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From Andrey Kuprianov <andrey.koupria...@gmail.com>
Subject Re: Distinct values with range
Date Mon, 15 Apr 2013 11:02:12 GMT
Btw, thank you for clarification.


On Mon, Apr 15, 2013 at 7:01 PM, Andrey Kuprianov <
andrey.kouprianov@gmail.com> wrote:

> Lists wont get faster once that view hits 1mil mark either, however,
> reduce will not grow large as number of distinct countries is finite and
> relatively small.
>
>
> On Mon, Apr 15, 2013 at 5:10 PM, Robert Newson <rnewson@apache.org> wrote:
>
>> Bounded accumulation in reduce functions is often feasible. The reason
>> we discourage custom reduces is to avoid degenerate cases like "return
>> values" or a function that combines all the items in the values around
>> into a single object. The return values of those functions continues
>> to grow  as the database grows. If your databases stays small then you
>> might well avoid the problem entirely. The reduce_limit feature is
>> designed to catch these mistakes early, before you have a
>> multi-million document database that fails.
>>
>> A list function will be slower than calling the view directly as every
>> row passes through the view server (converting from native to json
>> too). In your case, your view was already fast (at least, when you
>> only have 65k documents), so I'm not too surprised that the list
>> approach was slower. The question is whether that remains true at a
>> million documents.
>>
>> B.
>>
>>
>> On 15 April 2013 09:29, Andrey Kuprianov <andrey.kouprianov@gmail.com>
>> wrote:
>> > I feel a little bit deceived here. I was lead to believe that
>> accumulation
>> > of data in reduces will drastically slow things down, but now I am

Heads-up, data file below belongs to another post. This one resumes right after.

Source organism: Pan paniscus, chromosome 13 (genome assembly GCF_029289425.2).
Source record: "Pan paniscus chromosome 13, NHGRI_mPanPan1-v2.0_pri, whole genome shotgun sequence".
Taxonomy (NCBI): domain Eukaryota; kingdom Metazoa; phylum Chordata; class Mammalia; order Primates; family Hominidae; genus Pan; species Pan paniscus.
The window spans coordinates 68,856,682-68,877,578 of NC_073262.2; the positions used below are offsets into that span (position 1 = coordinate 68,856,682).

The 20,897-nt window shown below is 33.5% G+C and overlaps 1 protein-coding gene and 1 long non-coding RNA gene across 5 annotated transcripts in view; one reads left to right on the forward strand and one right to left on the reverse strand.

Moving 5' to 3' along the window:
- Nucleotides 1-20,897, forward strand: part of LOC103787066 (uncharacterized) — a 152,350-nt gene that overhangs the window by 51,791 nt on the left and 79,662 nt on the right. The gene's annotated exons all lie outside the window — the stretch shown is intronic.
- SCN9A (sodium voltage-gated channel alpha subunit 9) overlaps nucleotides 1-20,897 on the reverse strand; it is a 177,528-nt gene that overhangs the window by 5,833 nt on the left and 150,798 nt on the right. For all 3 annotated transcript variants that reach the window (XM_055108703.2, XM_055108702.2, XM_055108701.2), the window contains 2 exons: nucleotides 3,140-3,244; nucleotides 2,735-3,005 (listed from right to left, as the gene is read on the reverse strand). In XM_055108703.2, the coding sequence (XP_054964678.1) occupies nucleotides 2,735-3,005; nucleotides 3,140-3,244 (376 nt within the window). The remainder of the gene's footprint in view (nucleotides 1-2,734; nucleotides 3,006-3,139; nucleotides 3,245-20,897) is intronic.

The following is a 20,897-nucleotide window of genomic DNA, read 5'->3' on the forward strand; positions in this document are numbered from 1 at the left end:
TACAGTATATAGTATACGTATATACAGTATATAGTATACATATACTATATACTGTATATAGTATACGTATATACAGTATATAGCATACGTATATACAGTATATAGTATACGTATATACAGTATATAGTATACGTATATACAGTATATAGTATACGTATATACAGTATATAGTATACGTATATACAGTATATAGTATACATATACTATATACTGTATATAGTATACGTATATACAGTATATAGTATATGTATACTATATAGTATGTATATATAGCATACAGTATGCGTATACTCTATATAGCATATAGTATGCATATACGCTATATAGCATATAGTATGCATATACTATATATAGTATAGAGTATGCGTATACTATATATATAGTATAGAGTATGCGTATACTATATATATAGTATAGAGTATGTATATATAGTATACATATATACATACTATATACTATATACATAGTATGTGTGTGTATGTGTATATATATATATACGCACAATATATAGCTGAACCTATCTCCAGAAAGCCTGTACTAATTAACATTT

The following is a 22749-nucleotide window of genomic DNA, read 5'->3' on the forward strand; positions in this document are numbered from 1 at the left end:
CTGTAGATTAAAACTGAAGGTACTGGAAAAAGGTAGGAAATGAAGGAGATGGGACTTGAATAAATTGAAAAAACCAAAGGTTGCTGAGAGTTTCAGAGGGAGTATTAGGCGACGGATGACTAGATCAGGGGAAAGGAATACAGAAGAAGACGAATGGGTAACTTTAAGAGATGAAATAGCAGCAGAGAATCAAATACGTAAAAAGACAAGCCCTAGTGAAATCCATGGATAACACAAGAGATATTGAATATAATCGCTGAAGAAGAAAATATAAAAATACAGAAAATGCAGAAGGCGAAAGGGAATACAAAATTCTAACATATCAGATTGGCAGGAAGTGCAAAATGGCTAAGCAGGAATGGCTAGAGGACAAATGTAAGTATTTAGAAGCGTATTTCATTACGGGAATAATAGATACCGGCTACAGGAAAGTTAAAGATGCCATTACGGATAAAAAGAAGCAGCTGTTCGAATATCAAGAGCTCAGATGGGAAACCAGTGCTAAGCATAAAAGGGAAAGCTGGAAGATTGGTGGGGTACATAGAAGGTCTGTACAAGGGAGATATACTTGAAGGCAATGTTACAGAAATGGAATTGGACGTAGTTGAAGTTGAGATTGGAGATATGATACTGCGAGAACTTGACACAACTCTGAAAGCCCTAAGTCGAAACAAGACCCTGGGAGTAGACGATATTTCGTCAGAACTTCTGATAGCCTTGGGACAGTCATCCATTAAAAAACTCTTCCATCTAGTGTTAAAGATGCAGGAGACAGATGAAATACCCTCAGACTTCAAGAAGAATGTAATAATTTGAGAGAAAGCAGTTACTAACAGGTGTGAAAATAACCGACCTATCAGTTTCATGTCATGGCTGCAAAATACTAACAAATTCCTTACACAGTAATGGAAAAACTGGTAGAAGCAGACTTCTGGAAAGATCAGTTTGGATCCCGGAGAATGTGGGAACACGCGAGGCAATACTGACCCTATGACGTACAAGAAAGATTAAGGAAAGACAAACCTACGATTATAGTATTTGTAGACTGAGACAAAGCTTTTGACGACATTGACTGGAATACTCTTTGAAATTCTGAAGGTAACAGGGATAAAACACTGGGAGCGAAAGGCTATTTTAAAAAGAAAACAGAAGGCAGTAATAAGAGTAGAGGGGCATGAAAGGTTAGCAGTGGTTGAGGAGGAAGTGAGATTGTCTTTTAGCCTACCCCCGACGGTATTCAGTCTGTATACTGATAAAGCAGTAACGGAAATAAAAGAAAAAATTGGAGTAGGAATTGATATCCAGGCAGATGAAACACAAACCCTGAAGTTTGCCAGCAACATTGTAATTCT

>> having
>> > second thoughts.
>> >
>> > I've tried Jim's approach with lists and ran it against my old approach
>> > where I was using reduce without limit (over 65k documents were used in
>> the
>> > test). The reduce seems to run 20 times faster! I feel like lists are
>> > actually slowing things down, not custom reduces.
>> >
>> > Can anyone give me some good explanation regarding this?
>> >
>> > Just FYI, I am using CouchDB 1.2.0.
>> >
>> >
>> > On Mon, Apr 15, 2013 at 2:52 PM, Andrey Kuprianov <
>> > andrey.kouprianov@gmail.com> wrote:
>> >
>> >> Btw, is reduce function that you mentioned supposed to basically output
>> >> de-duplicate keys?
>> >>
>> >>
>> >> On Mon, Apr 15, 2013 at 1:10 PM, Andrey Kuprianov <
>> >> andrey.kouprianov@gmail.com> wrote:
>> >>
>> >>> Thanks. I'll try the lists. Completely forgot about them actually
>> >>>
>> >>>
>> >>>
>> >>> On Mon, Apr 15, 2013 at 12:59 PM, Jim Klo <jim.klo@sri.com> wrote:
>> >>>
>> >>>> Not sure if its ideal but if you need dates in epoch millis, you
>> could
>> >>>> round the timestamp to the floor of the current day (say midnight)
>> in a map
>> >>>> function, use a built in reduce... Then use a list function to filter
>> >>>> unique countries.
>> >>>>
>> >>>> If you don't need a real timestamp value, use an integer like
>> YYYYMMDD
>> >>>> (i.e. 20130710 for 2013-Jul-10).
>> >>>>
>> >>>> Reduce = true will combine by day making at most (196 countries
x
>> number
>> >>>> of days in range) to filter in the show function.
>> >>>>
>> >>>> - JK
>> >>>>
>> >>>>
>> >>>>
>> >>>> Sent from my iPad
>> >>>>
>> >>>> On Apr 14, 2013, at 6:38 PM, "Andrey Kuprianov" <
>> >>>> andrey.kouprianov@gmail.com> wrote:
>> >>>>
>> >>>> > Hi guys,
>> >>>> >
>> >>>> > Just for the sake of a debate. Here's the question. There are
>> >>>> transactions.
>> >>>> > Among all other attributes there's timestamp (when transaction
was
>> >>>> made; in
>> >>>> > seconds) and a country name  (from where the transaction was
made).
>> >>>> So, for
>> >>>> > instance,
>> >>>> >
>> >>>> > {
>> >>>> >    . . . .
>> >>>> >    "timestamp": 1332806400
>> >>>> >    "country_name": "Australia",
>> >>>> >    . . . .
>> >>>> > }
>> >>>> >
>> >>>> > Question is: how does one get unique / distinct country names
in
>> >>>> between
>> >>>> > dates? For example, give me all country names in between
>> 10-Jul-2010
>> >>>> and
>> >>>> > 21-Jan-2013.
>> >>>> >
>> >>>> > My solution was to write a custom reduce function and set
>> >>>> > reduce_limit=false, so that i can enumerate all countries without
>> >>>> hitting
>> >>>> > the overflow exception. It works great! However, such solutions
are
>> >>>> frowned
>> >>>> > upon by everyone around. Has anyone a better idea on how to
tackle
>> this
>> >>>> > efficiently?
>> >>>> >
>> >>>> >    Andrey
>> >>>>
>> >>>
>> >>>
>> >>
>>
>
>

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